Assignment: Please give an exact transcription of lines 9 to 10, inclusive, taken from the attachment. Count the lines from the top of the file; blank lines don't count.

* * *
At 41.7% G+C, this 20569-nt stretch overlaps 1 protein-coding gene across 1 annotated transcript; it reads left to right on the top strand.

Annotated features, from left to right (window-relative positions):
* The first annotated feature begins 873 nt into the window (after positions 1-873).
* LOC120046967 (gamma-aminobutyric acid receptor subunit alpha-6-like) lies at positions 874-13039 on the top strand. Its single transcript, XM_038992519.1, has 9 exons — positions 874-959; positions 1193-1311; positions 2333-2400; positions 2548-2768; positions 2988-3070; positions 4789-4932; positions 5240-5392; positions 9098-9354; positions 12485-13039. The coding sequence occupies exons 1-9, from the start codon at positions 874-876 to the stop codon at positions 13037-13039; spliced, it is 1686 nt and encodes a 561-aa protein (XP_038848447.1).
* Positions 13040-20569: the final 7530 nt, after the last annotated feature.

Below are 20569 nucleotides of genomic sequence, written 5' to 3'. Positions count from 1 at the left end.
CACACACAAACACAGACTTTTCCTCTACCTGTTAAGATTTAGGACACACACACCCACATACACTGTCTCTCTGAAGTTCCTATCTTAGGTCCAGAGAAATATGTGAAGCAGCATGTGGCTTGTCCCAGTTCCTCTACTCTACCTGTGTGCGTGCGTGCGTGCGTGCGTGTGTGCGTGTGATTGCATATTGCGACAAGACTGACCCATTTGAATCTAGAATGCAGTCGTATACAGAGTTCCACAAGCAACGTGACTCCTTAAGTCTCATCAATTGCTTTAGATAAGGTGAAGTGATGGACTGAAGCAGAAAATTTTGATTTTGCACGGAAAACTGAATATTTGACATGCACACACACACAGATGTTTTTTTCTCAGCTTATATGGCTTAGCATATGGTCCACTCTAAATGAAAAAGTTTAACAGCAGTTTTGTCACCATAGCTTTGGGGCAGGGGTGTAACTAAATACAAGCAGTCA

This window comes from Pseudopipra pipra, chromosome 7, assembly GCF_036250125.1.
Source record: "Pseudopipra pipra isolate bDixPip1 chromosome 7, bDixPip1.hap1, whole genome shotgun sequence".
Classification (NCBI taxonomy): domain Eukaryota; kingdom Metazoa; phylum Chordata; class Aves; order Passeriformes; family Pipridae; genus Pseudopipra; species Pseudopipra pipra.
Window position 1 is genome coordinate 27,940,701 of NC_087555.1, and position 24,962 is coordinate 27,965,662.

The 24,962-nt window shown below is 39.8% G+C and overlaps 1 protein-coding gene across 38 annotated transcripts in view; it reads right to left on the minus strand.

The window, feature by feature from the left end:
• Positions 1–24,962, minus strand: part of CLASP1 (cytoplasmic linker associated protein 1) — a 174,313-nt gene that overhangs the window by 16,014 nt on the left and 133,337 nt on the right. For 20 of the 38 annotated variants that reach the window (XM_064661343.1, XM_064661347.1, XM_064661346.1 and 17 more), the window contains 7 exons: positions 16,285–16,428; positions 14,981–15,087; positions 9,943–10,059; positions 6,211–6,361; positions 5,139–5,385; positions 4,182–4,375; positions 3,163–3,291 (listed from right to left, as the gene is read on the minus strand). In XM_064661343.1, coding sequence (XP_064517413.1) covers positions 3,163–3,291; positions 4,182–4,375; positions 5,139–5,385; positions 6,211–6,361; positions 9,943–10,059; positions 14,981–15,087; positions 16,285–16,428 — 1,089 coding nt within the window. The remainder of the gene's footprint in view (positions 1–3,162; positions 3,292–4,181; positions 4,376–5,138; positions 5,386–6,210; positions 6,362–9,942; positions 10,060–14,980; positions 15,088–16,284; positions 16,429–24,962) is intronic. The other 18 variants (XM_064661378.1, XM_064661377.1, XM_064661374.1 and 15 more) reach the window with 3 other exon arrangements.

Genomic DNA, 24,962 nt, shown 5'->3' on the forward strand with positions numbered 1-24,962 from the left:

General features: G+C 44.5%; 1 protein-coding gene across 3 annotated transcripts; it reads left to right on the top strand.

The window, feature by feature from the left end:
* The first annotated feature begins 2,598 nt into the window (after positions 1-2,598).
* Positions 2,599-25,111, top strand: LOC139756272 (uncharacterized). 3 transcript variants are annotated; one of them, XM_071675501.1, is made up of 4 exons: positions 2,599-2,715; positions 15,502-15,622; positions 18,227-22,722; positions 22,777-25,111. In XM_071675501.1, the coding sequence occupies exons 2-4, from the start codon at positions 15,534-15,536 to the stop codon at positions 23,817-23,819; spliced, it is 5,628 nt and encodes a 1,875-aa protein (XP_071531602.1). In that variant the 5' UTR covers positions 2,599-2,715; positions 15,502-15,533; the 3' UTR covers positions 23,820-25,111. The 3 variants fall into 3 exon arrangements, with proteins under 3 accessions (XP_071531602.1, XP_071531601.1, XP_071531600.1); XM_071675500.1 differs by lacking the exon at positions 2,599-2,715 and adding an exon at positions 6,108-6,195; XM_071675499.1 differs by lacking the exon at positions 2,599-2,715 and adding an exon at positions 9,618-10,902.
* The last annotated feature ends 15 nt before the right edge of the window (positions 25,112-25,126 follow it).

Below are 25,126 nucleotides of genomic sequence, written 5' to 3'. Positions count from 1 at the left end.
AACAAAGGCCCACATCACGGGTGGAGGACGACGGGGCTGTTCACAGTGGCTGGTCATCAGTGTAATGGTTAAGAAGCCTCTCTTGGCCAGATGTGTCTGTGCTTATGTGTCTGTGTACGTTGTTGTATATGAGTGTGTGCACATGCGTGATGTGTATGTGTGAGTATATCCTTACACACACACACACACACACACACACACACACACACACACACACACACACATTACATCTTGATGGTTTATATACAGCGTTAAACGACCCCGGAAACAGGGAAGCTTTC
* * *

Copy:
Source record: "Pseudopipra pipra isolate bDixPip1 chromosome 7, bDixPip1.hap1, whole genome shotgun sequence".
Classification (NCBI taxonomy): domain Eukaryota; kingdom Metazoa; phylum Chordata; class Aves; order Passeriformes; family Pipridae; genus Pseudopipra; species Pseudopipra pipra.